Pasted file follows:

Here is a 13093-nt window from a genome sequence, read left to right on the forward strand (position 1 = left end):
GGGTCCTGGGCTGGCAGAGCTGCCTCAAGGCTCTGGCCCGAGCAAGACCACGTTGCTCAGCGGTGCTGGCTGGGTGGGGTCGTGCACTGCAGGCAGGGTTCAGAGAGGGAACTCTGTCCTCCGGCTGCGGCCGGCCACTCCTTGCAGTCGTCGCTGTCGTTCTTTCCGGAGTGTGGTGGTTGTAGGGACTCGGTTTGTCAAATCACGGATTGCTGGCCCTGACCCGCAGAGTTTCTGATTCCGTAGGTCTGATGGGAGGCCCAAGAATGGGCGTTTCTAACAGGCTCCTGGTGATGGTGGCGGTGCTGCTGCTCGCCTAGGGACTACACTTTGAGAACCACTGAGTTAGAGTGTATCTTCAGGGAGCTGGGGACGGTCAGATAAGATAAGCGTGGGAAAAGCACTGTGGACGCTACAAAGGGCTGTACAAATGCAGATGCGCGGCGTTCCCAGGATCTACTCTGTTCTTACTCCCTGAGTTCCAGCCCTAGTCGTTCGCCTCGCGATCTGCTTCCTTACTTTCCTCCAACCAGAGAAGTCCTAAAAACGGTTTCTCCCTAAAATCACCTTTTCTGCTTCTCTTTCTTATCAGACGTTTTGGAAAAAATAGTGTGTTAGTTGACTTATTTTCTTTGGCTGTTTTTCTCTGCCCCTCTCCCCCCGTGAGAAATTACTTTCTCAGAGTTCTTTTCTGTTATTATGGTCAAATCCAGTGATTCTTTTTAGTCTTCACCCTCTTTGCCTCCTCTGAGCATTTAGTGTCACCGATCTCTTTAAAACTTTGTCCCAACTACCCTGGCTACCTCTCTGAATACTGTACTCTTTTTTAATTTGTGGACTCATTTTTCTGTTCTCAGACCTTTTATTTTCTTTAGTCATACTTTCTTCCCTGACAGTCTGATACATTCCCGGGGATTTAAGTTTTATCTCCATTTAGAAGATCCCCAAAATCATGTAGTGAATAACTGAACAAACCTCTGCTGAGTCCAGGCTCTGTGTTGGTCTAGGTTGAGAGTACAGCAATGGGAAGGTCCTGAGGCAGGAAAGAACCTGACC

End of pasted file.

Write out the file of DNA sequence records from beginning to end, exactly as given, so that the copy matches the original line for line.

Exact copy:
Here is a 13093-nt window from a genome sequence, read left to right on the forward strand (position 1 = left end):
GGGTCCTGGGCTGGCAGAGCTGCCTCAAGGCTCTGGCCCGAGCAAGACCACGTTGCTCAGCGGTGCTGGCTGGGTGGGGTCGTGCACTGCAGGCAGGGTTCAGAGAGGGAACTCTGTCCTCCGGCTGCGGCCGGCCACTCCTTGCAGTCGTCGCTGTCGTTCTTTCCGGAGTGTGGTGGTTGTAGGGACTCGGTTTGTCAAATCACGGATTGCTGGCCCTGACCCGCAGAGTTTCTGATTCCGTAGGTCTGATGGGAGGCCCAAGAATGGGCGTTTCTAACAGGCTCCTGGTGATGGTGGCGGTGCTGCTGCTCGCCTAGGGACTACACTTTGAGAACCACTGAGTTAGAGTGTATCTTCAGGGAGCTGGGGACGGTCAGATAAGATAAGCGTGGGAAAAGCACTGTGGACGCTACAAAGGGCTGTACAAATGCAGATGCGCGGCGTTCCCAGGATCTACTCTGTTCTTACTCCCTGAGTTCCAGCCCTAGTCGTTCGCCTCGCGATCTGCTTCCTTACTTTCCTCCAACCAGAGAAGTCCTAAAAACGGTTTCTCCCTAAAATCACCTTTTCTGCTTCTCTTTCTTATCAGACGTTTTGGAAAAAATAGTGTGTTAGTTGACTTATTTTCTTTGGCTGTTTTTCTCTGCCCCTCTCCCCCCGTGAGAAATTACTTTCTCAGAGTTCTTTTCTGTTATTATGGTCAAATCCAGTGATTCTTTTTAGTCTTCACCCTCTTTGCCTCCTCTGAGCATTTAGTGTCACCGATCTCTTTAAAACTTTGTCCCAACTACCCTGGCTACCTCTCTGAATACTGTACTCTTTTTTAATTTGTGGACTCATTTTTCTGTTCTCAGACCTTTTATTTTCTTTAGTCATACTTTCTTCCCTGACAGTCTGATACATTCCCGGGGATTTAAGTTTTATCTCCATTTAGAAGATCCCCAAAATCATGTAGTGAATAACTGAACAAACCTCTGCTGAGTCCAGGCTCTGTGTTGGTCTAGGTTGAGAGTACAGCAATGGGAAGGTCCTGAGGCAGGAAAGAACCTGACC